After what felt like the best sleep I’d ever had we were up early. My legs felt like jelly. The worst feeling when your about to start riding a fully laden bike 80 miles. We had a destination for today; we were going to make it to Bedford. The rest of that day was a blur to me; I was in so much pain. It was a really tough days riding, my right knee also began to ache and seize up. I was just pushing again and again over countless undulating hills all blurring into one. The pace was also a lot faster today as Tom was keen to get to Bedford quick as we were going to stay as his cousins house so once we got there we could rest. We got there not a moment to soon. I was so dead I just lay down on the pavement outside, basking triumphantly in the sunlight. I had made it. The hardest day was over.
This trip wasn’t all about the cycling it was also about having a great time with my mates enjoying the banter and that night was great, we chilled had a much needed rest and had an Indian to take on some much needed calories. We joked about how the waitress was very dressed up to be working, and how she seemed to give us dirty looks every time she walked by because we were only drinking water and “not eating our food fast enough,” how odd. The next morning was a slower start, Tom got a puncture, and Charles fell off his bike, all within 100m of leaving. We soon got lost in the maze of one way streets, story of the day, and then Tom fell off his bike. We finally made it out of Bedford then Charles realised he had lost his sunglasses, determined not to lose another thing on this trip he sprinted back to retrieve them. By the time we got going again it was already 9am, a very late start. From what had began so bad turned out to be the most fun on a bike I had ever had, again. We had few breaks, and piled up the miles. A growing concern was punctures though, as the roads around London became ever more potholed. Getting stuck in one way systems in London proved easy to get out of on a bike though and soon we made it to Waterloo Bridge! We had reached our first big landmark, London.
That evening we pushed on hard wanting to cover as much miles as possible,leap frogging our way down the roads having a lot of fun. We made it all the way to Maidstone, Kent. This was a great feeling as it meant we didn’t have long to go tomorrow for the ferry. Yet again the sun had been shining all day. Covering 90 miles we stopped at a dubious looking campsite, whose owner seemed like he had spent a few too many years living in a caravan. A very odd looking, unshaven grisly old man, who had a limp and a west country accent although he was dressed like a lumberjack from north America.This made for a hesitant nights camping, as there was something that didn’t add up about that man.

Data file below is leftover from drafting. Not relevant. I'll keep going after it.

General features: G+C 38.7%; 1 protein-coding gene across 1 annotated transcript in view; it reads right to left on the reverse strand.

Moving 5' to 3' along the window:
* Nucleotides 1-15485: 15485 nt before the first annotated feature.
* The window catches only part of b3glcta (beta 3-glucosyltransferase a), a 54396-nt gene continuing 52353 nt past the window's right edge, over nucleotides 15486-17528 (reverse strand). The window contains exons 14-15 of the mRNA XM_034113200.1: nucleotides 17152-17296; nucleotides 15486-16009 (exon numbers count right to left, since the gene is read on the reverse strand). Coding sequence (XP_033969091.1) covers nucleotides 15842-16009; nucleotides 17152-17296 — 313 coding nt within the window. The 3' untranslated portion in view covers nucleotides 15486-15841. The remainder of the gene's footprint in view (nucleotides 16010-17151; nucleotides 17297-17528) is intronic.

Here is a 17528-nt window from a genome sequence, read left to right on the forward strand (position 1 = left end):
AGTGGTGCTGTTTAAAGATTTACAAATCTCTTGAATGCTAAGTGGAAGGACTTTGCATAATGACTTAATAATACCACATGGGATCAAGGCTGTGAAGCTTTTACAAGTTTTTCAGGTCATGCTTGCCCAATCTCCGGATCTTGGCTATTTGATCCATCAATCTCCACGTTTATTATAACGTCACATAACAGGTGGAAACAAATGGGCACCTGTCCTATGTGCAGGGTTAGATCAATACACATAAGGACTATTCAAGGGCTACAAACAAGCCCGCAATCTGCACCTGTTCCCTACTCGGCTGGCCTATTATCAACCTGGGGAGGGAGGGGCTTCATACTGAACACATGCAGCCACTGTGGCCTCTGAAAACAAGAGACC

As a result we made sure we left early the next morning, keen to be out of there. Unfortunately it was now my turn for a puncture, however I got it right in the middle of the A2 not the best place to have to stop. It was a fantastic day with only a minor amount of drizzle -the weather seems to impact heavily on the mood of the day. We made Dover by lunch, hours before our ferry, so loaded up on carbs and headed for a supermarket to pack some food for northern France. The guys at P&O ferries were great and managed to put us on an earlier ferry.
“Just follow the red line”, they said. Somehow Charles managed to get lost and found himself surrounded by cars, not the worst mistake of his during the trip though. We had done it, leg 1 was complete, we were out of the UK and into France; we didn’t even have to show our Passports!
The next 2 and a bit days were amazing, the roads were empty, pothole-less, and drivers gave so much respect to us on the road. It was what made the trip, not many big hills, although there was a nasty crosswind for a couple of days. The sun shined constantly, we were blissfully unaware of what had broken out in London after our departure. Not finding out about the riots until we got home was a shock. That is one of the great things about doing a trip like this news like that doesn’t filter in your day; it’s just about you and the bike. The only news you care about is the horrible headwind that is heading your way or its more beautiful sibling, a strong tailwind that will propel you at 40kph all the way. Those final days gave the trip the exotic adventure feel as we were in a foreign country, culture and language. If anything went wrong we would have to deal with it, like Charles thinking he’d lost his phone and left it on the ferry–luckily he hadn’t. A trip like this brings you more together as a group and tests your problem solving capabilities to the max.
On the 9th august we woke before dawn and set off to cover the final miles into Paris. It was a cold morning and our pace was the fastest it had ever been, not stopping for breakfast till we got there we rolled into Paris at 10am. It was awesome. The hustle and bustle, somehow we managed to find our hostel really fast, we dropped off our bags then set out for the Eiffel tower. Riding without panniers now the bikes felt like full carbon pro set ups, we flew. Racing around between traffic lights, the city riding was really fun. Somehow eventually we found our way to the Eiffel tower without any maps. It was over; we had completed our journey, and had a lot of fun!